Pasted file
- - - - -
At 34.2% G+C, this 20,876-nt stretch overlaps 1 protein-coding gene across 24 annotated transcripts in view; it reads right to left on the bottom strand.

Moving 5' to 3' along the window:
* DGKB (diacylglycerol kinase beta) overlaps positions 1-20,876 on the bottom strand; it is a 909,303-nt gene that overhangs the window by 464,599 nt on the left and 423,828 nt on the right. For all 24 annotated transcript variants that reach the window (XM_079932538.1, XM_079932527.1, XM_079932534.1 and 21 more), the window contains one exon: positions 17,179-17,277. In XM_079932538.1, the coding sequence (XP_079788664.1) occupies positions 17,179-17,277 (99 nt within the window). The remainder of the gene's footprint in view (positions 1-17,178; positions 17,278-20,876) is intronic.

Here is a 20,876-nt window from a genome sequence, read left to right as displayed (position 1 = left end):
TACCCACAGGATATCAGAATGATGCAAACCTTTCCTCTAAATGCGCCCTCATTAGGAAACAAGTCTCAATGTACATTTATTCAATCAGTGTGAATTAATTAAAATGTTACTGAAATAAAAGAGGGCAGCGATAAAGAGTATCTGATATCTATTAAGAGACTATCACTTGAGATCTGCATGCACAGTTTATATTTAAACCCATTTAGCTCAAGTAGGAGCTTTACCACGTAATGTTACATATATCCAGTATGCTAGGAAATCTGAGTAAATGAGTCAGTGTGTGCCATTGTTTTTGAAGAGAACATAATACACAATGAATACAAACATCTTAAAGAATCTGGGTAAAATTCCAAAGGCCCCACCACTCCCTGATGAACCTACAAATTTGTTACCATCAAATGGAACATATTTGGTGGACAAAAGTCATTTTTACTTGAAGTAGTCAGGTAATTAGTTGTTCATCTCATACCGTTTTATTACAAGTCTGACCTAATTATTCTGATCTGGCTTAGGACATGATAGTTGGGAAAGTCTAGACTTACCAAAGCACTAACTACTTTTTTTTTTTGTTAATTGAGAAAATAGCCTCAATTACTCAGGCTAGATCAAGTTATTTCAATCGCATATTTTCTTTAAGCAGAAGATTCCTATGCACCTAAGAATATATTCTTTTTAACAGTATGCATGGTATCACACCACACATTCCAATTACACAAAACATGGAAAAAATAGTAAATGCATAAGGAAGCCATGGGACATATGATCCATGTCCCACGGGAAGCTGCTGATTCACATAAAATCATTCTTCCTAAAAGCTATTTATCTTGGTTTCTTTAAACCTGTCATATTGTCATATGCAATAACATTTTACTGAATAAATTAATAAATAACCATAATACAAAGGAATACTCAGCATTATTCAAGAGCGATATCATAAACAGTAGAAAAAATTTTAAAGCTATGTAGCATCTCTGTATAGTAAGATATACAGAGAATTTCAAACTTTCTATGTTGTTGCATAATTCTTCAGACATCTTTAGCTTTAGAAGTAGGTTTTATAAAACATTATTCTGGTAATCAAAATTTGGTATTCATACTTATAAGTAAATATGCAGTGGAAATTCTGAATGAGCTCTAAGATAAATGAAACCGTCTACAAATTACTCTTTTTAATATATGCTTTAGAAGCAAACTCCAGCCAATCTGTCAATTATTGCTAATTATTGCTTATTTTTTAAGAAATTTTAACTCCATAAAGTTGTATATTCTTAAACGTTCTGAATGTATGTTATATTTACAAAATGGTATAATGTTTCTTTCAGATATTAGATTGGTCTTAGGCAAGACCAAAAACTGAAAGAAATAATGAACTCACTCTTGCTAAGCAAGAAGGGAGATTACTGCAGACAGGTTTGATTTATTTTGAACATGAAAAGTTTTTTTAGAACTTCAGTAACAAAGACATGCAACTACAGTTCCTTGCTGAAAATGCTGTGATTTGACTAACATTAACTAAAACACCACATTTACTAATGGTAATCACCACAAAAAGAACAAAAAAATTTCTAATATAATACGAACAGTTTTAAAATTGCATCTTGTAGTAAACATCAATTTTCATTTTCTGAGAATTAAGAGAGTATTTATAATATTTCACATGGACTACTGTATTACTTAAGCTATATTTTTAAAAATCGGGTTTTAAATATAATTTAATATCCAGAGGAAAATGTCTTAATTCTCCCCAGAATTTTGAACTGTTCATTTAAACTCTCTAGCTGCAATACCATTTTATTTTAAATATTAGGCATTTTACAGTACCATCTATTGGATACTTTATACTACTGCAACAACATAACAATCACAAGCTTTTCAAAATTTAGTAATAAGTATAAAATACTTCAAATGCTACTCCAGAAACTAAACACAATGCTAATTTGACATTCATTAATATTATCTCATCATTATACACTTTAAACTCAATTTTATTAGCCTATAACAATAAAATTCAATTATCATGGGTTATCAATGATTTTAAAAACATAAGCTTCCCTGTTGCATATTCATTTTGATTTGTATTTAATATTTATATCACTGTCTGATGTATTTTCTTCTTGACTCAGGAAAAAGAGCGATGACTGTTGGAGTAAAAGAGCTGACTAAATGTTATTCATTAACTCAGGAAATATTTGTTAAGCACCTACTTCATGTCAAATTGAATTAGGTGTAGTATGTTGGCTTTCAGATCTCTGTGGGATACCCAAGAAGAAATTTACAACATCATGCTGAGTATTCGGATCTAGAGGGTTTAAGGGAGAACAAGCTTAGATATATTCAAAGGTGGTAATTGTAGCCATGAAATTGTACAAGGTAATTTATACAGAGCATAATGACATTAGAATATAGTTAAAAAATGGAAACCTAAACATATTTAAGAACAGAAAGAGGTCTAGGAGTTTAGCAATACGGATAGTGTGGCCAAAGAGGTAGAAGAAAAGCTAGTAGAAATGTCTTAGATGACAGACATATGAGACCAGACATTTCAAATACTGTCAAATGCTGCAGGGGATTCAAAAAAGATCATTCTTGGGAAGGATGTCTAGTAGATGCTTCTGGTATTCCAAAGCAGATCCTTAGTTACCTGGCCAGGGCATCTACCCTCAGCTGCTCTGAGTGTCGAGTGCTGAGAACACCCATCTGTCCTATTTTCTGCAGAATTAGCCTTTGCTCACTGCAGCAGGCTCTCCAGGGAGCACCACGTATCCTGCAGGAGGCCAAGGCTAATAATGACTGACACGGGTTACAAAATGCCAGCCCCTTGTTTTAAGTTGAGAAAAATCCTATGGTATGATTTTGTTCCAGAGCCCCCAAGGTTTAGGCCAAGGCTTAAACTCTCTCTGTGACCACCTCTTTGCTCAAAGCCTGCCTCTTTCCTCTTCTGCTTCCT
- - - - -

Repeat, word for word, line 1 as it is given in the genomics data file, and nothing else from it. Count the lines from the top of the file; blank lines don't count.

At 34.2% G+C, this 20,876-nt stretch overlaps 1 protein-coding gene across 24 annotated transcripts in view; it reads right to left on the bottom strand.